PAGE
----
Since human migrations began, germs have traveled with people, animals and traded goods. In an interconnected and mobile world, diseases such as HIV/AIDS and SARS can spread rapidly. Yet international cooperation through agencies such as the World Health Organization also allows for a collective response to global health threats and faster response times. Nations have developed diverse health care systems, aiming for cost-effective treatment. Yet the diverse systems contribute to disparities in global health, including availability of technology, pharmaceutical companies targeting innovations to maximize profits, and providers abandoning areas of need for higher salaries in the West, just to name a few.

The Sovereignty of Disease

Outbreaks of infectious disease demand rapid global response for monitoring and protection
David L. Heymann
June 6, 2006

HIV/AIDS: A Truly Global Response Needed For a Global Scourge

Power struggle over coordination of the global campaign must be ended to develop a unified strategy
Michael Merson
November 29, 2005

A Report from the Ground Zero of China’s AIDS Crisis

Despite positive publicity, official Chinese help for the infected remains inadequate while foreign assistance is refused
Pierre Haski
June 30, 2005

Preparing for a New Global Threat – Part I

Urgent and coordinated action is needed to head off mutation of avian influenza into a new Spanish Flu
David Heymann
January 26, 2005

Preparing for a New Global Threat – Part II

When the next wave of influenza hits, the world's poor will stand to lose the most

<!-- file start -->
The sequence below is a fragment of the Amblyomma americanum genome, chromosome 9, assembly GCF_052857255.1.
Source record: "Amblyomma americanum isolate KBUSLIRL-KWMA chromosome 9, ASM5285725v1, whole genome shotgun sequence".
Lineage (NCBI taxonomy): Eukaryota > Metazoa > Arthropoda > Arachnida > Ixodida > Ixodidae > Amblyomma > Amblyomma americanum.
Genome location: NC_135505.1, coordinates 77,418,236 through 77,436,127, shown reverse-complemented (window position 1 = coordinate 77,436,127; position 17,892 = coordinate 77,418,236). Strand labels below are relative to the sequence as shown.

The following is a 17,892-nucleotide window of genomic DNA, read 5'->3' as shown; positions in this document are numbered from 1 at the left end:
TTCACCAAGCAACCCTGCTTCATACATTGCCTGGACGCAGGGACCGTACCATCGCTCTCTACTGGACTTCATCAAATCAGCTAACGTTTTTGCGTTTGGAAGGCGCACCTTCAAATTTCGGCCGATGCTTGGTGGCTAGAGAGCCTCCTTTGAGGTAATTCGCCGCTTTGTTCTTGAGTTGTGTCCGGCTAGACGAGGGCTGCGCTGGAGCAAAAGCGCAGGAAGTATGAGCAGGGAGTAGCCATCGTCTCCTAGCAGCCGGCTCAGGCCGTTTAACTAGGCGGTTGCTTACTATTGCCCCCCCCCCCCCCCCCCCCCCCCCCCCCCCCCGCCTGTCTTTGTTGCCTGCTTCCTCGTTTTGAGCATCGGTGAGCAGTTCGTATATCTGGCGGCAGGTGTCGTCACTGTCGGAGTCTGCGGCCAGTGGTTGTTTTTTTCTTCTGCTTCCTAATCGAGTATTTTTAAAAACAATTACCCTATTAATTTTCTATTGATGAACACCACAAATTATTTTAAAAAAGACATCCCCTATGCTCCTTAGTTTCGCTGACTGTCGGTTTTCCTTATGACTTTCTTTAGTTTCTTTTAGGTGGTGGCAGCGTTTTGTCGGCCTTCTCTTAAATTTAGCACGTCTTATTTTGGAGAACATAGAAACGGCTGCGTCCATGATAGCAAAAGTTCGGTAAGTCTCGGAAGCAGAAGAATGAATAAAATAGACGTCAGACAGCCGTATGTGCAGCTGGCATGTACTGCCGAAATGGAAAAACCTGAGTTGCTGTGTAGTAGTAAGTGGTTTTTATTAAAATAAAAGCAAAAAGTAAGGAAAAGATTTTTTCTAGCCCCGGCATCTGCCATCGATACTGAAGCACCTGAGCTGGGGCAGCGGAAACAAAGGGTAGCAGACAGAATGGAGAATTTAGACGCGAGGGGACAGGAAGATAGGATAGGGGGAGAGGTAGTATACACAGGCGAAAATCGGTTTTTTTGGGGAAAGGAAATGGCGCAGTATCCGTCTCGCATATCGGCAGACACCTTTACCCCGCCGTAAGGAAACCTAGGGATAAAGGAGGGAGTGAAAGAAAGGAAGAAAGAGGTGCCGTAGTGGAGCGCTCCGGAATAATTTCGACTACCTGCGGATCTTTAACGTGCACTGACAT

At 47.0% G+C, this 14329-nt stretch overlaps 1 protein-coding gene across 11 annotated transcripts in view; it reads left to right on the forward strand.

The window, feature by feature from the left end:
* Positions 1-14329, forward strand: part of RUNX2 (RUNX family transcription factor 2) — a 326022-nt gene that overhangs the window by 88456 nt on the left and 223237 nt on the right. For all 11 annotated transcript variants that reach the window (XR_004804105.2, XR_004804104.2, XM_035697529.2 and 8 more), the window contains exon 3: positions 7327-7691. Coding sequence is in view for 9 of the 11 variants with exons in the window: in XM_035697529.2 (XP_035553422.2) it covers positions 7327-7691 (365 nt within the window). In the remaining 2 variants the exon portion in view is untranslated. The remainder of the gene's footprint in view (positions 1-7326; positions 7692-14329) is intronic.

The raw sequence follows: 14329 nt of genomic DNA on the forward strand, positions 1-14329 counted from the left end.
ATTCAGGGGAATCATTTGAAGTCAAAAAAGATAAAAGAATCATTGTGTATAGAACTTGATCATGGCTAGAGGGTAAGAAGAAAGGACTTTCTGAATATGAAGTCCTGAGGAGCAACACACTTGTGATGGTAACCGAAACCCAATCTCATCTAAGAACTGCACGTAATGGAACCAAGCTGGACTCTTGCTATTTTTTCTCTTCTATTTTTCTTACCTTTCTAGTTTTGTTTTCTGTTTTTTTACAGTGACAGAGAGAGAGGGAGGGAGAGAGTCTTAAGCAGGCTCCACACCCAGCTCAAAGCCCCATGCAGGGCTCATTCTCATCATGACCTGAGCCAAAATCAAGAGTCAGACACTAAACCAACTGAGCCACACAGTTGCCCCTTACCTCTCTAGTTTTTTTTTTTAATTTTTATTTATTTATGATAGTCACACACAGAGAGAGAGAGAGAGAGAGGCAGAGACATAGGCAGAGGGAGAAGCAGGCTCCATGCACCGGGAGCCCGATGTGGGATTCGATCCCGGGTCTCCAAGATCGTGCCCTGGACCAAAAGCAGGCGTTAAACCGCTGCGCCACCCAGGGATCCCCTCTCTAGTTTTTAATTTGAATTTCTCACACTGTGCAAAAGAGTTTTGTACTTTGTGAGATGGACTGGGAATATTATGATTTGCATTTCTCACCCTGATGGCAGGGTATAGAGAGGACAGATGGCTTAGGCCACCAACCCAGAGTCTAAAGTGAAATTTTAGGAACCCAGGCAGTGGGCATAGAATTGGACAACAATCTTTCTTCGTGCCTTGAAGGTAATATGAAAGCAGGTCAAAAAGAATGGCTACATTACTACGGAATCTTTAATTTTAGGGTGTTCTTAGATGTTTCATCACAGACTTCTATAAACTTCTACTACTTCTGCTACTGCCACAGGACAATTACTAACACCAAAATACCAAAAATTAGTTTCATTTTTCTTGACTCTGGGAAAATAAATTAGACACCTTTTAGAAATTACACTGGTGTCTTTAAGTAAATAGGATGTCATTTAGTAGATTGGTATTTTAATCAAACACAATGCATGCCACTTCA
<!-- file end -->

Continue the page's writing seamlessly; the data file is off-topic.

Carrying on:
Thomas Abraham
January 28, 2005

How Dangerous is the Bird Flu?

A science writer addresses commonly asked questions
Laurie Garrett
February 6, 2004

Global Health Funding Faces a Shortfall of Billions to Fight Diseases

Diseases can spread quickly and predictable, and sustained funding is required
Andrew Green
November 1, 2016

In Your Phone, In Their Air

Demand is growing for lithium batteries, and pollution infiltrates Chinese villages with graphite factories
Peter Whoriskey
October 28, 2016

US Cities Reconsider LED Streetlights After AMA Warning

The energy-saving lights may interrupt sleep and reduce nighttime vision
Alyssa Navarro
September 26, 2016

UN Pledges to Fight Antibiotic Resistance in Historic Agreement

The problem could cost the global economy $100 trillion by 2050
Michaeleen Doucleff
September 23, 2016

Chronic Problems, Not Just Crises, Should Be a Global Health Priority

One report suggests that poor vision alone costs the global economy $3 trillion per year
James Chen
September 1, 2016